Big Brains Steal Insects’ Breath Away (From The NY Times)
There is a type of cockroach that can go without breathing for seven minutes at a time, and a moth pupa that can go several hours without breathing. Now a new study in The American Naturalist reports that there is a commonality among insects displaying this behavior: they have large, complex brain structures.
The behavior, known as discontinuous gas exchange, is seen only in certain insects, and only when they are in a resting state.
“If you’ve got a big brain, it’s costly to run,” said Philip Matthews, a physiologist at the University of Queensland in Australia and the study’s lead author. “If you go into a sleeplike state, you can save energy.”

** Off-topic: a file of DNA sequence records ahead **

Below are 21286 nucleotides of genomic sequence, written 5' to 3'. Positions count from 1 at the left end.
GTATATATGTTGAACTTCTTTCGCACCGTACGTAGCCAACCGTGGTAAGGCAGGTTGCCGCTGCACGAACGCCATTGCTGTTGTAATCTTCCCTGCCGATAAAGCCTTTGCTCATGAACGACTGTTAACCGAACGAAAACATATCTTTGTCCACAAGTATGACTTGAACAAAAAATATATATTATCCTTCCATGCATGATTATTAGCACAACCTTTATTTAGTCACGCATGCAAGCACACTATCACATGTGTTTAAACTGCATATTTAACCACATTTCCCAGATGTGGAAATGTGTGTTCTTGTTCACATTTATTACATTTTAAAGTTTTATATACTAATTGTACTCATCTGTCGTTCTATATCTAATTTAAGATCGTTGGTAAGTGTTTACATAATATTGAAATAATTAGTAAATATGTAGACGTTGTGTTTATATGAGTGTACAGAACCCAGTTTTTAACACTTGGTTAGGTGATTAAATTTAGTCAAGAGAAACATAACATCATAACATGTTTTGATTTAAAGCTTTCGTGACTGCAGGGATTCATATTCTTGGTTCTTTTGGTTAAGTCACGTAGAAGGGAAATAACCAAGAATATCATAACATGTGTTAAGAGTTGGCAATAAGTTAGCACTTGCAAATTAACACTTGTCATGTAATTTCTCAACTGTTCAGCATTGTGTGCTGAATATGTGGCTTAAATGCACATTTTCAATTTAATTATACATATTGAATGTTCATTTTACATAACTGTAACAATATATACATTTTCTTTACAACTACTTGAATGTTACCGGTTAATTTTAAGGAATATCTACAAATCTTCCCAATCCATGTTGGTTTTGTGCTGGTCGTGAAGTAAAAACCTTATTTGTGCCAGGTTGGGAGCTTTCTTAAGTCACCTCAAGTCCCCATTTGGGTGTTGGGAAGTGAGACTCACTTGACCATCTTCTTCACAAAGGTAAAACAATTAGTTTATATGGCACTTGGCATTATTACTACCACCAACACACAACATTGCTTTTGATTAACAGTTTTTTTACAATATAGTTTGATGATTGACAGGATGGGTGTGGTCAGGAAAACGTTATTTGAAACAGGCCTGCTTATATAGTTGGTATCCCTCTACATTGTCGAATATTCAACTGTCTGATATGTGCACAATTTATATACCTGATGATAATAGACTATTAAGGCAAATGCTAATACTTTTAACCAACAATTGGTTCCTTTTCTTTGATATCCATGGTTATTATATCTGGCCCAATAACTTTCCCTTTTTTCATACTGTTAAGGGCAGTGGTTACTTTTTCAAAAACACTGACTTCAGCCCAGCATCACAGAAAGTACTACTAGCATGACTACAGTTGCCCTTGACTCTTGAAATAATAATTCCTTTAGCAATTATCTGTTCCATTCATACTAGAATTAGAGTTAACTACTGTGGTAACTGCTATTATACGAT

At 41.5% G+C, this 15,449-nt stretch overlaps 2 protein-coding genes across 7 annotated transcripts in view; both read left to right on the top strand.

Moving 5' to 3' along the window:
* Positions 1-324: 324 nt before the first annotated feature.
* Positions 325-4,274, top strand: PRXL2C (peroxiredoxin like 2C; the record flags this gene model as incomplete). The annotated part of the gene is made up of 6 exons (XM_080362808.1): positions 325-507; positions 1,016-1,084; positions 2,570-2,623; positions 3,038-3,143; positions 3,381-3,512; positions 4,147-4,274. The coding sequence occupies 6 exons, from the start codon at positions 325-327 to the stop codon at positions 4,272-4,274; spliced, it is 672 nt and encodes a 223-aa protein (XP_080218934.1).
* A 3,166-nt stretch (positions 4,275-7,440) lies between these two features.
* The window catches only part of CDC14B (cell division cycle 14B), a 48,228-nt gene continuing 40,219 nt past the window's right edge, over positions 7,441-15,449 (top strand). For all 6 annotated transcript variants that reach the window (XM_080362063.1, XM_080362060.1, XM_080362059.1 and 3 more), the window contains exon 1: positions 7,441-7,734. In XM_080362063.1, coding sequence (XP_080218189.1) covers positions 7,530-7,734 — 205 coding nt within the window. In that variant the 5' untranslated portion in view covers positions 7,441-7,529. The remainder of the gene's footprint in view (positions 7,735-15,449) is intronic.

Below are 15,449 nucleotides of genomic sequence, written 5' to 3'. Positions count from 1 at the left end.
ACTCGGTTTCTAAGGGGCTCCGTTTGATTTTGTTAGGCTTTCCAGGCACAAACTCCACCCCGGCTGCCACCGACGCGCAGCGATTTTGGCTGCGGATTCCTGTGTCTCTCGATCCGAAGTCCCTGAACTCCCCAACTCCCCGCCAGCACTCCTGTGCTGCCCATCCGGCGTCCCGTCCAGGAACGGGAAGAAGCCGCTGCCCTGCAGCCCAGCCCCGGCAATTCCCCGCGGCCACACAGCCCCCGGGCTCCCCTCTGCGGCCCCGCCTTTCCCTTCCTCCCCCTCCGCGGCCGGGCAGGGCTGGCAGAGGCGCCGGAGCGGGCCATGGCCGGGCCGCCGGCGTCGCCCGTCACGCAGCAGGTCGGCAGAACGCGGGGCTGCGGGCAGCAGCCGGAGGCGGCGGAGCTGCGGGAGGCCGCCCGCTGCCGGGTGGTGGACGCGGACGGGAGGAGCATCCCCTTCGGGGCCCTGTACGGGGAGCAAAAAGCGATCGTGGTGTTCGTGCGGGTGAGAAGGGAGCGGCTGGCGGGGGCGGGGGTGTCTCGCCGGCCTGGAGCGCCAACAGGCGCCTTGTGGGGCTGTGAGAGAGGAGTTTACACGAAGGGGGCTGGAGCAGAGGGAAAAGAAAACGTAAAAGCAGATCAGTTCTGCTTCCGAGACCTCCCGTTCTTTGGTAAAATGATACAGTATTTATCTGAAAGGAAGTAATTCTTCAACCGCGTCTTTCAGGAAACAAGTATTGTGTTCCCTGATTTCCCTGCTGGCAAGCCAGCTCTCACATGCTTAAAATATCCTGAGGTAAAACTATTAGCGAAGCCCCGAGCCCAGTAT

When in this state, the insect will stop breathing for a long period of time, followed by a series of short breaths, and then one long breath.
To conduct the study, Dr. Matthews and a colleague, Craig White, studied the brains of several species of insects that display this behavior.
They found that when the insects’ brains were removed, they displayed discontinuous breathing patterns.
“They have a nerve cord comprised of ganglia, which are kind of like mini-brains,” said Dr. Matthews. “We think that when the insect is active, the brain is sending a constant message to breathe, but when it’s inactive the ganglia take over.”
Previously, scientists have hypothesized that insects display this behavior to more effectively retain water. But this seemed unlikely when the breathing pattern was found among insects in dry deserts and in the humid tropics.